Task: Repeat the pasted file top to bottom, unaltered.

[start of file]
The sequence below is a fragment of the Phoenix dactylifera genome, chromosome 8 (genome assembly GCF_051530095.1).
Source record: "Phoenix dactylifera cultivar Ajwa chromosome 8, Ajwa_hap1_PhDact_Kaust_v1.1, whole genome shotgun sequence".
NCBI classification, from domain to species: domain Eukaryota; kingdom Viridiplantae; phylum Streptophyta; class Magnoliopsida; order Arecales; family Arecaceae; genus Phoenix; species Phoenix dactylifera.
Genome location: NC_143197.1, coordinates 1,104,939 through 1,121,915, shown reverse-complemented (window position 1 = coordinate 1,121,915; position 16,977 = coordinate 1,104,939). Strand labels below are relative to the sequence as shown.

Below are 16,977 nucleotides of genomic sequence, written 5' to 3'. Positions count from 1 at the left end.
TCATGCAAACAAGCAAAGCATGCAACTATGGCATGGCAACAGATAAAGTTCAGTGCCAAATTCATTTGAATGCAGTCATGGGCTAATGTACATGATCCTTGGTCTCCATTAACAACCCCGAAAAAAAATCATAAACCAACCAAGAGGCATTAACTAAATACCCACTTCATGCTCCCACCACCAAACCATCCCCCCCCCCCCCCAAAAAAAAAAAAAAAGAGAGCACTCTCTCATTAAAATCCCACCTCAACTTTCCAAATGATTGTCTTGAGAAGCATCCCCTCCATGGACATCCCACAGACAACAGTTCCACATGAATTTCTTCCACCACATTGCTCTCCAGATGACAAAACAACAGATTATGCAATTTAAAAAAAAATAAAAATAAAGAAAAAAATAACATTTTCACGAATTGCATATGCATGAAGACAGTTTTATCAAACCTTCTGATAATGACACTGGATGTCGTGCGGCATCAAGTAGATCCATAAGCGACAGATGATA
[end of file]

The sequence below is a fragment of the Phoenix dactylifera genome, chromosome 8 (genome assembly GCF_051530095.1).
Source record: "Phoenix dactylifera cultivar Ajwa chromosome 8, Ajwa_hap1_PhDact_Kaust_v1.1, whole genome shotgun sequence".
NCBI classification, from domain to species: domain Eukaryota; kingdom Viridiplantae; phylum Streptophyta; class Magnoliopsida; order Arecales; family Arecaceae; genus Phoenix; species Phoenix dactylifera.
Genome location: NC_143197.1, coordinates 1,104,939 through 1,121,915, shown reverse-complemented (window position 1 = coordinate 1,121,915; position 16,977 = coordinate 1,104,939). Strand labels below are relative to the sequence as shown.

Below are 16,977 nucleotides of genomic sequence, written 5' to 3'. Positions count from 1 at the left end.
TCATGCAAACAAGCAAAGCATGCAACTATGGCATGGCAACAGATAAAGTTCAGTGCCAAATTCATTTGAATGCAGTCATGGGCTAATGTACATGATCCTTGGTCTCCATTAACAACCCCGAAAAAAAATCATAAACCAACCAAGAGGCATTAACTAAATACCCACTTCATGCTCCCACCACCAAACCATCCCCCCCCCCCCCCAAAAAAAAAAAAAAAGAGAGCACTCTCTCATTAAAATCCCACCTCAACTTTCCAAATGATTGTCTTGAGAAGCATCCCCTCCATGGACATCCCACAGACAACAGTTCCACATGAATTTCTTCCACCACATTGCTCTCCAGATGACAAAACAACAGATTATGCAATTTAAAAAAAAATAAAAATAAAGAAAAAAATAACATTTTCACGAATTGCATATGCATGAAGACAGTTTTATCAAACCTTCTGATAATGACACTGGATGTCGTGCGGCATCAAGTAGATCCATAAGCGACAGATGATA